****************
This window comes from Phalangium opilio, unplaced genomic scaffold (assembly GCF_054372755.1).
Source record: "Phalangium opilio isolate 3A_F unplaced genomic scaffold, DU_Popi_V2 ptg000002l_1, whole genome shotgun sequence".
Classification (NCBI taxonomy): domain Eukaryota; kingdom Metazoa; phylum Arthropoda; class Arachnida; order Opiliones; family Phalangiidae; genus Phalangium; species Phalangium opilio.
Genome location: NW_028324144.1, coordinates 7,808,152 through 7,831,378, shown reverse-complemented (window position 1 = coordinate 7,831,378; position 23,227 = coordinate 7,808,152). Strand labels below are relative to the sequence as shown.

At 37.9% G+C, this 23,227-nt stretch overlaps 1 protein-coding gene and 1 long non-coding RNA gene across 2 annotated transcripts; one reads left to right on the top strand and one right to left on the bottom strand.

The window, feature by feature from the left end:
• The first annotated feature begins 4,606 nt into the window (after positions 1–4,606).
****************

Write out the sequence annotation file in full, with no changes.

This window comes from Phalangium opilio, unplaced genomic scaffold (assembly GCF_054372755.1).
Source record: "Phalangium opilio isolate 3A_F unplaced genomic scaffold, DU_Popi_V2 ptg000002l_1, whole genome shotgun sequence".
Classification (NCBI taxonomy): domain Eukaryota; kingdom Metazoa; phylum Arthropoda; class Arachnida; order Opiliones; family Phalangiidae; genus Phalangium; species Phalangium opilio.
Genome location: NW_028324144.1, coordinates 7,808,152 through 7,831,378, shown reverse-complemented (window position 1 = coordinate 7,831,378; position 23,227 = coordinate 7,808,152). Strand labels below are relative to the sequence as shown.

At 37.9% G+C, this 23,227-nt stretch overlaps 1 protein-coding gene and 1 long non-coding RNA gene across 2 annotated transcripts; one reads left to right on the top strand and one right to left on the bottom strand.

The window, feature by feature from the left end:
• The first annotated feature begins 4,606 nt into the window (after positions 1–4,606).